Every January, Americans pause to honor the memory of Rev. Martin Luther King Jr. who led a civil rights movement that called this nation to see every person as created in the image and likeness of God and worthy of equal treatment under the law. By Andrew Estocin in The Sounding Blog Orthodox Christian Network One of the most beautiful moments in American Orthodox history was when Archbishop Iakovos of North and South America chose to march against racial segregation ... Read More »

What Ancient Greek Music Sounded Like: Hear a Reconstruction That is ‘100% Accurate’

Between 750 BC and 400 BC, the Ancient Greeks composed songs meant to be accompanied by the lyre, reed-pipes, and various percussion instruments. OpenCulture More than 2,000 years later, modern scholars have finally figured out how to reconstruct and perform these songs with (it’s claimed) 100% accuracy. Writing on the BBC web site, Armand D’Angour,  a musician and tutor in classics at Oxford University, notes: [Ancient Greek] instruments are known from… What Ancient Greek… Read More »

Neil Gaiman: Why our future depends on libraries, reading and daydreaming

A lecture explaining why using our imaginations, and providing for others to use theirs, is an obligation for all citizens Authors condemn £4m library fund as a ‘sop’ and a ‘whitewash’ Neil Gaiman The Guardian It’s important for people to tell you what side they are on and why, and whether they might be biased. A declaration of members’ interests, of a sort. So, I am going to be talking to you about reading. I’m going to tell you that ... Read More »

My life of hell in an Afghan harem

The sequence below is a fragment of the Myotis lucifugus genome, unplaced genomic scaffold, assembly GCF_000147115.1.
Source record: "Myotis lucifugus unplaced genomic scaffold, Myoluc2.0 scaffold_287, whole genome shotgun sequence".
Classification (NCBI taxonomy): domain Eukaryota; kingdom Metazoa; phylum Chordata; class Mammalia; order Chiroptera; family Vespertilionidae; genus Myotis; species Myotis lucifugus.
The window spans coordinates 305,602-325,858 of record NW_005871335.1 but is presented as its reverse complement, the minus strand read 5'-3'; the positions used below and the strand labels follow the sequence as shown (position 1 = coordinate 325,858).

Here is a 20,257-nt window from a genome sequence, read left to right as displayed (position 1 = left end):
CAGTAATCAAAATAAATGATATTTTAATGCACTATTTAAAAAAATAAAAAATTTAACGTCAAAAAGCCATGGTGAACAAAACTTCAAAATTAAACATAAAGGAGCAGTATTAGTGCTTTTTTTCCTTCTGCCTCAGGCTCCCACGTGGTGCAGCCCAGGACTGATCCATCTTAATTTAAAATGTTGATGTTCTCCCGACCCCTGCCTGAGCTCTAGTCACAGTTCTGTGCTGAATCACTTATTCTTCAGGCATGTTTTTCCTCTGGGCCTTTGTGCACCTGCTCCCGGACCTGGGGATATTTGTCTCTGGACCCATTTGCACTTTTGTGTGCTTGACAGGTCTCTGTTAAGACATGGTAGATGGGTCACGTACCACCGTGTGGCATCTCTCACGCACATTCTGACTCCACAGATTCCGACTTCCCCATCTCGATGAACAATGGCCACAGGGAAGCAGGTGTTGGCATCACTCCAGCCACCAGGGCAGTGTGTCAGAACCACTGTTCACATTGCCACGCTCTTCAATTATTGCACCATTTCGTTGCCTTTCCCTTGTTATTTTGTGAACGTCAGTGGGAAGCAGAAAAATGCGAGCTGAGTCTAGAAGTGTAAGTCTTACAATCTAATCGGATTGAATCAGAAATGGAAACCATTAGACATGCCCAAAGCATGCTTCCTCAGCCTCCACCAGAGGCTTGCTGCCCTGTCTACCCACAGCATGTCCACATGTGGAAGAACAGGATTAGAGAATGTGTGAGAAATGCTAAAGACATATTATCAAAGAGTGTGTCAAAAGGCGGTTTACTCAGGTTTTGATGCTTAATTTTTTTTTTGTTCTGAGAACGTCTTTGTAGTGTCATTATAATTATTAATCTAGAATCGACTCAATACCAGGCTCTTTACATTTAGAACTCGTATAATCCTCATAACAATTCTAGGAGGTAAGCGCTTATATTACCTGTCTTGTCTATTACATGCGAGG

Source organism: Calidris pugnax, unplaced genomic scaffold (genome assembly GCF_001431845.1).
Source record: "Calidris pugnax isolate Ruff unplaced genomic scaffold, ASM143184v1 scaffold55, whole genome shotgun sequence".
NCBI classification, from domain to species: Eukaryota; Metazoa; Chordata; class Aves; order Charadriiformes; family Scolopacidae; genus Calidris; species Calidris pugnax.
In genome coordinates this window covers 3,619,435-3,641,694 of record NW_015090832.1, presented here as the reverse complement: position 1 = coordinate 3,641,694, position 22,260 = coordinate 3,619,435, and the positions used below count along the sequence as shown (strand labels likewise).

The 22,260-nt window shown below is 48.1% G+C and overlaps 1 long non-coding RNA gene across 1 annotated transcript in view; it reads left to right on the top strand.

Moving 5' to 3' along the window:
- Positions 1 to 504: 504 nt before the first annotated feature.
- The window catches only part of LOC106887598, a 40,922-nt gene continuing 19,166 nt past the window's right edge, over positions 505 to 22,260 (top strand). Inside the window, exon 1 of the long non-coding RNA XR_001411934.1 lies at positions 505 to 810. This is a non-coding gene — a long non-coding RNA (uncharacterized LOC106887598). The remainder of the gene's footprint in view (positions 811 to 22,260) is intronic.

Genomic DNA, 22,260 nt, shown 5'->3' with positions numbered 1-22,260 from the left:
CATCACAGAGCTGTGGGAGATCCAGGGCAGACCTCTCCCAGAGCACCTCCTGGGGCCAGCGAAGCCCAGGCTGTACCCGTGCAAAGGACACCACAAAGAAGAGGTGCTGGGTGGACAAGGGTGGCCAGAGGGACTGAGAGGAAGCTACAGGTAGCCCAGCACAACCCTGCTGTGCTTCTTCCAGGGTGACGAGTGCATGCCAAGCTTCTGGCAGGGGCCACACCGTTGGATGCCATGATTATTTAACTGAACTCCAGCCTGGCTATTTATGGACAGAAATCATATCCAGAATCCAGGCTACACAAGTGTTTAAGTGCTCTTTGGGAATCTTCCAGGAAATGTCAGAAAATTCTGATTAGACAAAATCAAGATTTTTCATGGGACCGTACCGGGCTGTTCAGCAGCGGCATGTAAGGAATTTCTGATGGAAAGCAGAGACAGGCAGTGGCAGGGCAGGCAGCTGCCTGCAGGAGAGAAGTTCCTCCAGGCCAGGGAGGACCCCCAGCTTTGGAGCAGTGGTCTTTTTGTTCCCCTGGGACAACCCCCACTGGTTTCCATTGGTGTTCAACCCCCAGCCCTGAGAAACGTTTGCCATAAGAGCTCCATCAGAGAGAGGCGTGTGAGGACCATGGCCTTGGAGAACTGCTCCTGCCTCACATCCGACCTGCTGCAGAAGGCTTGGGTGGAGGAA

Naive and in love, I married a man from Kabul — only to discover the horrible life of a fundamentalist Muslim wife. Phyllis Chesler New York Post Phyllis Chesler, 72, is a feminist scholar and a professor emerita of psychology and women’s studies at City University of New York. In her 14th book, “An American Bride in Kabul” (Palgrave… My life of… Read More »

A Fateful Invitation: Spetses

“My brother thought he’d died and gone to heaven, for most of our friends were his age and female. Diana Farr Louis Weekly Hubris I was sometimes restless, aching to see a few of the famous antiquities, wondering about the charms of other islands, but he refused to budge: Why look at old… Where would we… A Fateful Invitation… Read More »

After the Children Have Grown

LATELY, I’ve been having some trouble figuring out exactly who I am. Or, more precisely, who I will be going forward. Parts of me have changed over the years. MADELINE LEVINE The New York Times But my core identity has not budged in three decades. I’m a mother. With my youngest son about to graduate from college, I find myself increasingly unhinged from that most fundamental view of myself. When I give talks, I find myself flummoxed about when exactly ... Read More »

Leonardo da Vinci’s notebooks are beautiful works of art in themselves

Leonardo’s notebooks are a fascinating insight into his mind. Now the British Library has published its collection online, it’s even easier to study them – with or without translation Jonathan Jones The Guardian Leonardo da Vinci’s notebooks are the living record of a universal mind. They encompass all the interests and experiments of this self-taught polymath, from mathematics to flying machines. Now the British Library in London has fully digitised its Leonardo manuscript, enabling everyone to freely explore this precious ... Read More »